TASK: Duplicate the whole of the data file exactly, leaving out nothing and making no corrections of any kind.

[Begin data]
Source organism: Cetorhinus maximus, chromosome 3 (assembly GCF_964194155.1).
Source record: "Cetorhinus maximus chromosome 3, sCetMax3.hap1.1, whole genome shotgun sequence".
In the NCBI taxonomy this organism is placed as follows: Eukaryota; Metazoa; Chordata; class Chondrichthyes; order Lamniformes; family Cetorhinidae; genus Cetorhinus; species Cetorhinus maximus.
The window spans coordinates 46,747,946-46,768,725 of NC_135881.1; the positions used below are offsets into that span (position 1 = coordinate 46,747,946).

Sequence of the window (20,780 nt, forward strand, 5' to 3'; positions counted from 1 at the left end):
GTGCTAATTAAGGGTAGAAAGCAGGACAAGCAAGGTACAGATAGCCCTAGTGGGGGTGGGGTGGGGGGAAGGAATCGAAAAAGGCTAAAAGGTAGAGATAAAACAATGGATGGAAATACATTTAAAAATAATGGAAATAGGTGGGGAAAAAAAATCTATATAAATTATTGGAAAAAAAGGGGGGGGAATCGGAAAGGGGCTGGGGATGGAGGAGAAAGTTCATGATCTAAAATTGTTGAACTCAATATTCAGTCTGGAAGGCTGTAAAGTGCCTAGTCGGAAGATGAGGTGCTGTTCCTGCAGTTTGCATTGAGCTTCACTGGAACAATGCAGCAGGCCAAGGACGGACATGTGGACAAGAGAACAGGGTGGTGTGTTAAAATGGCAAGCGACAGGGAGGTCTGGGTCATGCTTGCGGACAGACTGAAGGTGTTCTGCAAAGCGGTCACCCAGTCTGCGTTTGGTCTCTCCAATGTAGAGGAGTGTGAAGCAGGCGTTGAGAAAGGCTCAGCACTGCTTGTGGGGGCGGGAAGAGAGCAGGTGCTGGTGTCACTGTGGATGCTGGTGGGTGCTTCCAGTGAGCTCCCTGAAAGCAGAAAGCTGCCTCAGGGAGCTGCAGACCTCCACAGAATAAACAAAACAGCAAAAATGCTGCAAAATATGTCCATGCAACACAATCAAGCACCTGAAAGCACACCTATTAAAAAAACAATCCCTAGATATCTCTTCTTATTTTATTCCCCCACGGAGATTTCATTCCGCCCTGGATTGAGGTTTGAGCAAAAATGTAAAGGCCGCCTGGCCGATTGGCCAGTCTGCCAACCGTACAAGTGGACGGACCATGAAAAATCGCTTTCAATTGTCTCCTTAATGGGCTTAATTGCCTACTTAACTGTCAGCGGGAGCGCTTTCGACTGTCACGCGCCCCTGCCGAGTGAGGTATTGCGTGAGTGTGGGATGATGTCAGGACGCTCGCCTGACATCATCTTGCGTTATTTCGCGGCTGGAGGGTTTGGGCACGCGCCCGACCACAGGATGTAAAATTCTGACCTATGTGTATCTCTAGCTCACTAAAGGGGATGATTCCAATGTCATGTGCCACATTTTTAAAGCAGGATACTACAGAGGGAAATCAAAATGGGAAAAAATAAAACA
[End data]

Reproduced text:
Source organism: Cetorhinus maximus, chromosome 3 (assembly GCF_964194155.1).
Source record: "Cetorhinus maximus chromosome 3, sCetMax3.hap1.1, whole genome shotgun sequence".
In the NCBI taxonomy this organism is placed as follows: Eukaryota; Metazoa; Chordata; class Chondrichthyes; order Lamniformes; family Cetorhinidae; genus Cetorhinus; species Cetorhinus maximus.
The window spans coordinates 46,747,946-46,768,725 of NC_135881.1; the positions used below are offsets into that span (position 1 = coordinate 46,747,946).

Sequence of the window (20,780 nt, forward strand, 5' to 3'; positions counted from 1 at the left end):
GTGCTAATTAAGGGTAGAAAGCAGGACAAGCAAGGTACAGATAGCCCTAGTGGGGGTGGGGTGGGGGGAAGGAATCGAAAAAGGCTAAAAGGTAGAGATAAAACAATGGATGGAAATACATTTAAAAATAATGGAAATAGGTGGGGAAAAAAAATCTATATAAATTATTGGAAAAAAAGGGGGGGGAATCGGAAAGGGGCTGGGGATGGAGGAGAAAGTTCATGATCTAAAATTGTTGAACTCAATATTCAGTCTGGAAGGCTGTAAAGTGCCTAGTCGGAAGATGAGGTGCTGTTCCTGCAGTTTGCATTGAGCTTCACTGGAACAATGCAGCAGGCCAAGGACGGACATGTGGACAAGAGAACAGGGTGGTGTGTTAAAATGGCAAGCGACAGGGAGGTCTGGGTCATGCTTGCGGACAGACTGAAGGTGTTCTGCAAAGCGGTCACCCAGTCTGCGTTTGGTCTCTCCAATGTAGAGGAGTGTGAAGCAGGCGTTGAGAAAGGCTCAGCACTGCTTGTGGGGGCGGGAAGAGAGCAGGTGCTGGTGTCACTGTGGATGCTGGTGGGTGCTTCCAGTGAGCTCCCTGAAAGCAGAAAGCTGCCTCAGGGAGCTGCAGACCTCCACAGAATAAACAAAACAGCAAAAATGCTGCAAAATATGTCCATGCAACACAATCAAGCACCTGAAAGCACACCTATTAAAAAAACAATCCCTAGATATCTCTTCTTATTTTATTCCCCCACGGAGATTTCATTCCGCCCTGGATTGAGGTTTGAGCAAAAATGTAAAGGCCGCCTGGCCGATTGGCCAGTCTGCCAACCGTACAAGTGGACGGACCATGAAAAATCGCTTTCAATTGTCTCCTTAATGGGCTTAATTGCCTACTTAACTGTCAGCGGGAGCGCTTTCGACTGTCACGCGCCCCTGCCGAGTGAGGTATTGCGTGAGTGTGGGATGATGTCAGGACGCTCGCCTGACATCATCTTGCGTTATTTCGCGGCTGGAGGGTTTGGGCACGCGCCCGACCACAGGATGTAAAATTCTGACCTATGTGTATCTCTAGCTCACTAAAGGGGATGATTCCAATGTCATGTGCCACATTTTTAAAGCAGGATACTACAGAGGGAAATCAAAATGGGAAAAAATAAAACA